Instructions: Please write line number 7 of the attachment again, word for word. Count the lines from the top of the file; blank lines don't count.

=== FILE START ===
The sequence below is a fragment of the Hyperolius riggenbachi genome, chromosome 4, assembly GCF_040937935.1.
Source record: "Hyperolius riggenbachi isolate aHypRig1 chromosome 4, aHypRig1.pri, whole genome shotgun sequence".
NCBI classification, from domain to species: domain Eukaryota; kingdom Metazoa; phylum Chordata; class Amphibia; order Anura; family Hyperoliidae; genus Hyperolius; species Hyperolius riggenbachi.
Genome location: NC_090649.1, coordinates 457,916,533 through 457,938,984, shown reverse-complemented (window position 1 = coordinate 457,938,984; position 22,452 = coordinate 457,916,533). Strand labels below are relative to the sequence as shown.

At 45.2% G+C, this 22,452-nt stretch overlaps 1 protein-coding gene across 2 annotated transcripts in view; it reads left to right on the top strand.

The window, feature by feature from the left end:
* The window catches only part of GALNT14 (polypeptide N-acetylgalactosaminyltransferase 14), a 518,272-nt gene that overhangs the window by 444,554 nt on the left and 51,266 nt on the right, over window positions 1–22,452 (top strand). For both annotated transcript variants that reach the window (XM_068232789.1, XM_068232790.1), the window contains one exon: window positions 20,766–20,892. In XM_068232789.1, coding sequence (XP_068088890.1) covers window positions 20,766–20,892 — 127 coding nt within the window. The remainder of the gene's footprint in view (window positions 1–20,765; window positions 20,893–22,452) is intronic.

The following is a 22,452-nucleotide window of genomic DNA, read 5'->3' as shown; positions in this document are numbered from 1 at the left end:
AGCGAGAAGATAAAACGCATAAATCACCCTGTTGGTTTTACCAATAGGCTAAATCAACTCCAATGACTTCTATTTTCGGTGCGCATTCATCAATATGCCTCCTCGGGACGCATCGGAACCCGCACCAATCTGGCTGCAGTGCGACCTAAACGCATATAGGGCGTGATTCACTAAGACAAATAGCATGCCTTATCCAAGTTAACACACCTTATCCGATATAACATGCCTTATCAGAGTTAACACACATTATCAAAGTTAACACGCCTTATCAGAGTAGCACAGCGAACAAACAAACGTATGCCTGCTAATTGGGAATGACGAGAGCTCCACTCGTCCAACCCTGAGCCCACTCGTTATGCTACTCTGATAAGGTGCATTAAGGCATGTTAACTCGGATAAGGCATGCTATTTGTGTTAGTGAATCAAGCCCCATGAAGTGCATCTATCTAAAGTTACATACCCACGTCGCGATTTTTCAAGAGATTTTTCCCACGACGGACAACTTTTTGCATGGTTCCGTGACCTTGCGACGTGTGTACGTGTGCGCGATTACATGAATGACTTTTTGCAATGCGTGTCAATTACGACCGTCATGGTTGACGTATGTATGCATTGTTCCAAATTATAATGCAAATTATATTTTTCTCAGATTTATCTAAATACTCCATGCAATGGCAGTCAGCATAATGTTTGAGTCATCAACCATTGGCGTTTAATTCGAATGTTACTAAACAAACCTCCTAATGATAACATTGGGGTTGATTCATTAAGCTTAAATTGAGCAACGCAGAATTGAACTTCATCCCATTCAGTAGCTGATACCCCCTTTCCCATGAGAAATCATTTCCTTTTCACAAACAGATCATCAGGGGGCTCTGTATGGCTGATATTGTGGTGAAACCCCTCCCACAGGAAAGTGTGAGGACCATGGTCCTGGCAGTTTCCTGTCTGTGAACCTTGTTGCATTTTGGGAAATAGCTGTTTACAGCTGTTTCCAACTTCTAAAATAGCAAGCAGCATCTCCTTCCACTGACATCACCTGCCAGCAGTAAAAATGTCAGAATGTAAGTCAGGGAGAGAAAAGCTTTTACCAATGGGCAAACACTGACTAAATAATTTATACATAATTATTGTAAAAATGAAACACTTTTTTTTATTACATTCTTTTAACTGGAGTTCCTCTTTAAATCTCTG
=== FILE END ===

* The window catches only part of GALNT14 (polypeptide N-acetylgalactosaminyltransferase 14), a 518,272-nt gene that overhangs the window by 444,554 nt on the left and 51,266 nt on the right, over window positions 1–22,452 (top strand). For both annotated transcript variants that reach the window (XM_068232789.1, XM_068232790.1), the window contains one exon: window positions 20,766–20,892. In XM_068232789.1, coding sequence (XP_068088890.1) covers window positions 20,766–20,892 — 127 coding nt within the window. The remainder of the gene's footprint in view (window positions 1–20,765; window positions 20,893–22,452) is intronic.